Gas cloud 20 times bigger than the Milky Way may have been left by a cosmic intruder, study reveals
The cloud is a 2 million light-year-wide hydrogen stream leading from Stephan's Quintet
Scientists have discovered a gigantic trail of gas drifting out from a quintet of warring galaxies. The mysterious gas cloud — the largest ever seen around a group of galaxies — may have been left behind by a “cosmic intruder,” a new study reveals.
The cloud — an unexplained, 2 million light-year-wide stream of hydrogen gas coming from the galactic group known as Stephan's Quintet — was discovered by the deepest ever scan of the region by the Five-hundred-meter Aperture Spherical Telescope (FAST) in China. Researchers think the gas trail,, could be "tidal debris" formed after the whirling galaxies collided with a large cosmic intruder roughly 1 billion years ago.
Named after its 19th-century discoverer, French astronomer Édouard Stephan, Stephan's Quintet is a group of five galaxies that are "locked in a cosmic dance of repeated close encounters," according to NASA, as they endlessly orbit and pirouette past each other. Sitting around 300 million light-years from Earth, the quintet is the first compact galaxy group ever spotted and has been imaged by numerous telescopes, including the Hubble Space Telescope and the James Webb Space Telescope. Now, new research, conducted with FAST and published Oct. 19 in the journal Nature, has peered 100 times deeper into the galaxy group than ever before, revealing the enormous gas cloud emanating from it.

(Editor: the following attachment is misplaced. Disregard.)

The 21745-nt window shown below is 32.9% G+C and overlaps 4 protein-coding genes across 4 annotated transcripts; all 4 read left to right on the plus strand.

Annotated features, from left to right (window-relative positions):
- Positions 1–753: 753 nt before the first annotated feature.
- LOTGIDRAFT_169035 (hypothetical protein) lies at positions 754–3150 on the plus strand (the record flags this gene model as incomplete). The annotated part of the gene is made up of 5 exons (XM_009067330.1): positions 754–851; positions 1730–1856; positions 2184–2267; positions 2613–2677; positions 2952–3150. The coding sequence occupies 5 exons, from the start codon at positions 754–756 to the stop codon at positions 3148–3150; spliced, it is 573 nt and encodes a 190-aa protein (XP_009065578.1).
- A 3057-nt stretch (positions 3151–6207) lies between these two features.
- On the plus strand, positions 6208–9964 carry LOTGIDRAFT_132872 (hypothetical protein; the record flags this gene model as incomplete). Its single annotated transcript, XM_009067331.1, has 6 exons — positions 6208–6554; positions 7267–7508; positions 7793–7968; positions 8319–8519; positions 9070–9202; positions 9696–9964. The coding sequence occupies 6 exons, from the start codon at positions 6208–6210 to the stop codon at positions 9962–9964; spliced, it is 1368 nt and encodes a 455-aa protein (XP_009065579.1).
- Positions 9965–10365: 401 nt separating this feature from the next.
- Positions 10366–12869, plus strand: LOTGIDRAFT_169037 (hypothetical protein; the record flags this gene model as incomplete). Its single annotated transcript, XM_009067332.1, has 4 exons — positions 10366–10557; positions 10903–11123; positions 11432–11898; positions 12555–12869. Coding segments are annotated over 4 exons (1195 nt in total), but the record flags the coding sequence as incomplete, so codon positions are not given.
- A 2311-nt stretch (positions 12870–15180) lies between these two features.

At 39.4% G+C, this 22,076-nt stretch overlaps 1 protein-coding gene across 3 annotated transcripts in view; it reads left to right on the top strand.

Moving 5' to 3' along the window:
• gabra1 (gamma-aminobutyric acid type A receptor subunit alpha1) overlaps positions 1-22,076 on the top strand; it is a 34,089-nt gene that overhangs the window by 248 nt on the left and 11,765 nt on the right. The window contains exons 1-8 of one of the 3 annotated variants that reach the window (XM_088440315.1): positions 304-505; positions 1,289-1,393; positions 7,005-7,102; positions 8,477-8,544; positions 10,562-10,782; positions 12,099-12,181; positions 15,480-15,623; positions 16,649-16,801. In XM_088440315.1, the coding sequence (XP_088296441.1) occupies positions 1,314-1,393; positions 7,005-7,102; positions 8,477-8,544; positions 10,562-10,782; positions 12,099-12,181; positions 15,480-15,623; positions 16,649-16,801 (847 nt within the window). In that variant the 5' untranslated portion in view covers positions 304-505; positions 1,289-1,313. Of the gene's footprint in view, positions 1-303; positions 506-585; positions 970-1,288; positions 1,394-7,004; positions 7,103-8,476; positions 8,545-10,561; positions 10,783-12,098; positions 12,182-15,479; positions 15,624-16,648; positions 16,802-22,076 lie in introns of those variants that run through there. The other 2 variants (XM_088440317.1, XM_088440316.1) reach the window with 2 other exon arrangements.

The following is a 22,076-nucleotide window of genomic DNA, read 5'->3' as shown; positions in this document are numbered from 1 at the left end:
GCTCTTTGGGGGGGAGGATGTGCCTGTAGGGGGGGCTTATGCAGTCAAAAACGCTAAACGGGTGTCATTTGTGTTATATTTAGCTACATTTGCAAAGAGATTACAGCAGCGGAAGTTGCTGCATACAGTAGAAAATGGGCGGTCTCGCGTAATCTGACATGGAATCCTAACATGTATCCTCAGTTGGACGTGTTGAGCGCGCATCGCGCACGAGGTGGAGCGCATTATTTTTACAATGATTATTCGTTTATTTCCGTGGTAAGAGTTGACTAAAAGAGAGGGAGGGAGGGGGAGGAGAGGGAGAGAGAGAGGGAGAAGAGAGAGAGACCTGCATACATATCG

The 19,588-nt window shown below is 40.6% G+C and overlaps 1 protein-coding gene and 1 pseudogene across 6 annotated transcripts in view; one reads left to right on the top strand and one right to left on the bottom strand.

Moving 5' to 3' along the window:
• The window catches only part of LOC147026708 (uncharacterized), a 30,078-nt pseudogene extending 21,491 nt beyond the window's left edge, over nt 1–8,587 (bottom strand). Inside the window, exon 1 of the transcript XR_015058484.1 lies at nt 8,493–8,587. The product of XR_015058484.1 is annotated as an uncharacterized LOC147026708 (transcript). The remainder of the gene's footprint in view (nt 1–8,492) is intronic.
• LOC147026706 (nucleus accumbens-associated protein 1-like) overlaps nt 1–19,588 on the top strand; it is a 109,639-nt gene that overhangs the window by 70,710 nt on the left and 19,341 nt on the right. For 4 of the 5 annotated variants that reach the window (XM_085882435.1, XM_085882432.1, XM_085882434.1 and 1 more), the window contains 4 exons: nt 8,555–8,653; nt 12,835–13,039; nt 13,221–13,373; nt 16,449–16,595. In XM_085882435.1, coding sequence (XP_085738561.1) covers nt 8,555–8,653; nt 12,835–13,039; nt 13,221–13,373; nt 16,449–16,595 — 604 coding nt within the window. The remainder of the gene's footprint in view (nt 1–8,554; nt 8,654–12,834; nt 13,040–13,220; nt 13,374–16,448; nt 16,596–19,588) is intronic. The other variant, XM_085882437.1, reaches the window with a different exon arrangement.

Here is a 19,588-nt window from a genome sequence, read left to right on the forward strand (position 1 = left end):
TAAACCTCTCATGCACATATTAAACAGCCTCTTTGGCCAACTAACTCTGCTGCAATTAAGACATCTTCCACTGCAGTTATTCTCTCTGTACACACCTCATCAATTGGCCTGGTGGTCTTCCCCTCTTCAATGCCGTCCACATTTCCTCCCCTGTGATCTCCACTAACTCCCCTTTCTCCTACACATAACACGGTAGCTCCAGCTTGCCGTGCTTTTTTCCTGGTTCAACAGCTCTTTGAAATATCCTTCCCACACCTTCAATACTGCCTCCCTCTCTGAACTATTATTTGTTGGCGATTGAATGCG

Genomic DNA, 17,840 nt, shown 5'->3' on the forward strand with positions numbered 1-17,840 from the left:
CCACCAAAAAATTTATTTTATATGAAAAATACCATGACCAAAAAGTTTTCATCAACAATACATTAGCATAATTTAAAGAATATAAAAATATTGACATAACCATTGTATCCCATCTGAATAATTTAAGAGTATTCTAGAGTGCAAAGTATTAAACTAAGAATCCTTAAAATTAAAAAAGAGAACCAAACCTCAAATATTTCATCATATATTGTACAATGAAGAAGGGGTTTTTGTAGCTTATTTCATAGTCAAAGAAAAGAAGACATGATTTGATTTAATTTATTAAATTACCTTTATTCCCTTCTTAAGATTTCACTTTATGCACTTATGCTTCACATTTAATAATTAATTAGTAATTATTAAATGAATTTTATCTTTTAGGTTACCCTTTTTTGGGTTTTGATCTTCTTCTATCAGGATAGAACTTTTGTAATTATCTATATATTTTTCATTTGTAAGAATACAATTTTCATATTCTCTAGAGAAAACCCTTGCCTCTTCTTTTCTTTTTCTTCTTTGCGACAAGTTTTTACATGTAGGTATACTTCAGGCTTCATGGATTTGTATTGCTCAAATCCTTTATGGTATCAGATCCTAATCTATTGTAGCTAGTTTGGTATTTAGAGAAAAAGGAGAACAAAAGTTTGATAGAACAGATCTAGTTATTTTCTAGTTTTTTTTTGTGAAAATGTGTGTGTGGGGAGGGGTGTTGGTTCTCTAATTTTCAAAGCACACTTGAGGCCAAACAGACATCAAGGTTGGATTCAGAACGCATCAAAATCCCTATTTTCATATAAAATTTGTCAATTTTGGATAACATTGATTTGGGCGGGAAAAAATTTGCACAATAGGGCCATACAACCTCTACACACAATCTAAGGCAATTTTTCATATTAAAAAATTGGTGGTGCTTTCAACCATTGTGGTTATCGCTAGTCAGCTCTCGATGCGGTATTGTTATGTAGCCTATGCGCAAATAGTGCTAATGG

Related: Can the James Webb Space Telescope really see the past?
"This is the largest atomic gas structure ever found around a galaxy group," Xu Cong, the study lead author and an astronomer at the National Astronomical Observatories of the Chinese Academy of Sciences, said in a statement.
The gas cloud was formed roughly 1.5 billion years ago, when an unknown interaction stripped atomic hydrogen from the galaxies and sprayed it about. The researchers blame t one or more fast-moving galaxies colliding with the quintet, and they have even identified a possible culprit — the galaxy NGC 7320a, which is currently zipping through the cosmos at almost 15 million mph (24 million km/h).
"A hypothetical scenario for the formation of the diffuse feature is that NGC 7320a … passed through Stephan's Quintet approximately 1.5 billion years ago … and pulled out from one of the core member galaxies of Stephan's Quintet a tidal tail, which developed into the diffuse feature we see now," the astronomers wrote in the study.
Alternatively, the gas cloud could have been stirred up by a head-on collision between one of the quintet's galaxies and another roaming galaxy, such as the galaxy Anon 4. A head-on collision would have created a shock wave that pushed the hydrogen out into an expanding halo around the group, the researchers wrote. Another possibility is that the trail might not be from a galactic collision at all, but the leftovers of the primordial gas cloud from which one or more of the quintet galaxies formed.
Regardless of what caused the trail, scientists are also unsure how the gas has stuck around for so long. Astronomers usually don't expect gas clouds to survive for more than 500 million years because exposure to ultraviolet radiation from stars tends to ionize them until they dissipate. The researchers think the low-density cloud may be leaking energy absorbed from the stars out into its surroundings, but understanding how this would happen requires further study. The answer might provide insights into how galaxies are born and how they grow.
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Ben Turner is a U.K. based staff writer at Live Science. He covers physics and astronomy, among other topics like tech and climate change. He graduated from University College London with a degree in particle physics before training as a journalist. When he's not writing, Ben enjoys reading literature, playing the guitar and embarrassing himself with chess.
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